The U.S. invaded and occupied Haiti 101 years ago today, and remained there for 19 years. Accomplishments of the occupation include raiding the Haitian National Bank, re-instituting slave labor, establishing the hated National Guard, and getting a 25-year contract for the U.S. corporation, United Fruit.
There was a pretext for the invasion—the assassination of Haiti's president in 1915. But to understand the event, which has lessons to draw from a century later, it is necessary to look more closely at the invader than the invaded.
In 2016, the United States is living through a presidential campaign with a candidate willing to exploit racism and pander to anti-immigrant sentiment. Police are killing Black people in cities across the U.S.
Having drawn down troop levels in its two big wars in Iraq and Afghanistan, the U.S. still runs airsrikes and drone strikes in the region and covert actions all over the world. The U.S. is still the determining voice in Haiti's politics and economy. In other words, 101 years after its invasion of Haiti, the U.S. retains two features: violent racial inequality and empire.
The U.S. presidential candidates can be looked at from the perspective of Haiti. One candidate has an extensive record there. The other has some historical parallels.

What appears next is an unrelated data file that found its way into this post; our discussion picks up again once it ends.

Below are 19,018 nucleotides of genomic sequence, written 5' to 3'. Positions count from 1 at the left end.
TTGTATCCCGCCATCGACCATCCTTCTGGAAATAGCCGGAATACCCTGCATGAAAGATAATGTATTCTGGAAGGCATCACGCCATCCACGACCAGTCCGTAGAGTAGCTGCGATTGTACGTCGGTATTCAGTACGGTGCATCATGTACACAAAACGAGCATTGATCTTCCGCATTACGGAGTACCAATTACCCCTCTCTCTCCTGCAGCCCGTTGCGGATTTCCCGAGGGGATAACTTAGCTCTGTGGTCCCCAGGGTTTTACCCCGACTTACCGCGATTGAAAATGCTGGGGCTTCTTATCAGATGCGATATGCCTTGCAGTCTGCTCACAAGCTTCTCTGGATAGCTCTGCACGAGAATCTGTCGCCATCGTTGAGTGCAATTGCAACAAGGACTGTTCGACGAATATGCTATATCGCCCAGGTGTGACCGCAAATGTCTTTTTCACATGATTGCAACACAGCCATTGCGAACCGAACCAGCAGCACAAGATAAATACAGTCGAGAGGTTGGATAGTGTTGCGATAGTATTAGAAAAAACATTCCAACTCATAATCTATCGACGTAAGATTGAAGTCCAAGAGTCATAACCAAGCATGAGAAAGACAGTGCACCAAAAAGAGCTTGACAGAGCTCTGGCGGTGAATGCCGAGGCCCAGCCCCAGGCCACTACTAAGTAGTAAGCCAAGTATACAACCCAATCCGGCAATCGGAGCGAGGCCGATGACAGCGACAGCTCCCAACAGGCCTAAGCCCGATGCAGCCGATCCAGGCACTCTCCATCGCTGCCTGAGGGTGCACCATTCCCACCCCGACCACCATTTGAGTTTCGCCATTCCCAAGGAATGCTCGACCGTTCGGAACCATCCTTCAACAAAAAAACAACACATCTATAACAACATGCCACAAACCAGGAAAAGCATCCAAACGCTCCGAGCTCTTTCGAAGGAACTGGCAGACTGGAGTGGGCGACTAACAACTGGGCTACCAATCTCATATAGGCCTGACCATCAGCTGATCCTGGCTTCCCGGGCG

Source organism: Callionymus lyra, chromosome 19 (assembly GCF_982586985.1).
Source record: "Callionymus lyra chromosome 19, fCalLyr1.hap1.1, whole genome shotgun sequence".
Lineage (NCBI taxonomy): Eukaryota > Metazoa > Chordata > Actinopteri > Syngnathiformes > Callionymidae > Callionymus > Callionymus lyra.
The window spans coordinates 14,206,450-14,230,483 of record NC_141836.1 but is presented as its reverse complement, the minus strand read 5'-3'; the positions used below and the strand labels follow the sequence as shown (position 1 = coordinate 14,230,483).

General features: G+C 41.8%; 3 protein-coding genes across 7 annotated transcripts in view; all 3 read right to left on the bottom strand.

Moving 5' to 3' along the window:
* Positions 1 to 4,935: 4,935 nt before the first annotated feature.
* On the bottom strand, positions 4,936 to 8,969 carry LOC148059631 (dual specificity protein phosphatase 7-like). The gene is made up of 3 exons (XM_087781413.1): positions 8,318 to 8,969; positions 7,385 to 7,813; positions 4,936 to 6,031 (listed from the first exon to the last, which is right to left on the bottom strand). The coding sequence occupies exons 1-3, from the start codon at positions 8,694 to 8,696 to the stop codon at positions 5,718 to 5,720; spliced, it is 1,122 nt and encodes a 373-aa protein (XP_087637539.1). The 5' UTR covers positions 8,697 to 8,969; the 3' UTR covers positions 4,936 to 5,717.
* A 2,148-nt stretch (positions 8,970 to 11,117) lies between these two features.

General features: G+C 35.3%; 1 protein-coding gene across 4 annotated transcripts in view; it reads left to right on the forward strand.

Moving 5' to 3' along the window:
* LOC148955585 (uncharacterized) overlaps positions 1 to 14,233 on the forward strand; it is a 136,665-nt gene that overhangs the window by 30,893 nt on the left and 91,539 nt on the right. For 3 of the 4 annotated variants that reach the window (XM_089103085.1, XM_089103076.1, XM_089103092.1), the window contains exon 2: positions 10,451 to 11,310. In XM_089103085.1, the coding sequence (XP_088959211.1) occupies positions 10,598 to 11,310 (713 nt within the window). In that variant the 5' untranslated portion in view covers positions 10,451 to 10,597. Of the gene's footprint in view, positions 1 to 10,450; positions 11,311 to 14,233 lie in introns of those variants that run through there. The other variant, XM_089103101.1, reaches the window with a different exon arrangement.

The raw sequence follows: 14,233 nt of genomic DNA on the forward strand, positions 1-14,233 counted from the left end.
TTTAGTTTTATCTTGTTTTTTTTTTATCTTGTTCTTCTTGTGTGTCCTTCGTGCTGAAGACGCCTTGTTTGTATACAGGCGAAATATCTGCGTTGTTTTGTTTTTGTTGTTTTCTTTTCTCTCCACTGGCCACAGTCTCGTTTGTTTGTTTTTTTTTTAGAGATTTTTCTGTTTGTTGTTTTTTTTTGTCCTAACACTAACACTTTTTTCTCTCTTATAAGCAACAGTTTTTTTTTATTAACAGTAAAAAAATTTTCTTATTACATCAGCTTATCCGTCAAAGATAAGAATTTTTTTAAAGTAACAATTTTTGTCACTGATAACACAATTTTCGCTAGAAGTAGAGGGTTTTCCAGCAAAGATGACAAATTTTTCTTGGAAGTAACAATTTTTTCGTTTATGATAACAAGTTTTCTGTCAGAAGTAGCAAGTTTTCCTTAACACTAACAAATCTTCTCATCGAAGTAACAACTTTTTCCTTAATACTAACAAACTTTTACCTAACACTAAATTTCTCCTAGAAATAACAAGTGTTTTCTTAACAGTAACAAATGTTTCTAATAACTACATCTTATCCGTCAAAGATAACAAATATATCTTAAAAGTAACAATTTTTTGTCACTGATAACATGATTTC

The Clintons have treated Haiti as a family business. In 2010, after an earthquake devastated the country, the Clinton Foundation was among the horde of non-governmental organizations that stepped up their role in the, still unfinished, rebuilding phase. Haiti's social sector had already been taken over by NGOs and its streets—since the 2004 U.S.-led coup and occupation—were patrolled by United Nations troops.
The Clinton Foundation received pledges of hundreds of millions of dollars in development aid to rebuild Haiti. The crown jewel of the Foundation's work: the disappointing Caracol Industrial Park, opened in 2012, which promised and failed to expand Haiti's low-wage garment-processing industry, long a source of foreign profits and little internal development.
Hillary Clinton made her own interventions into Haitian politics as secretary of state. At a key moment in Haiti post-earthquake politics, Clinton's state department threw its weight behind presidential candidate Michel Martelly.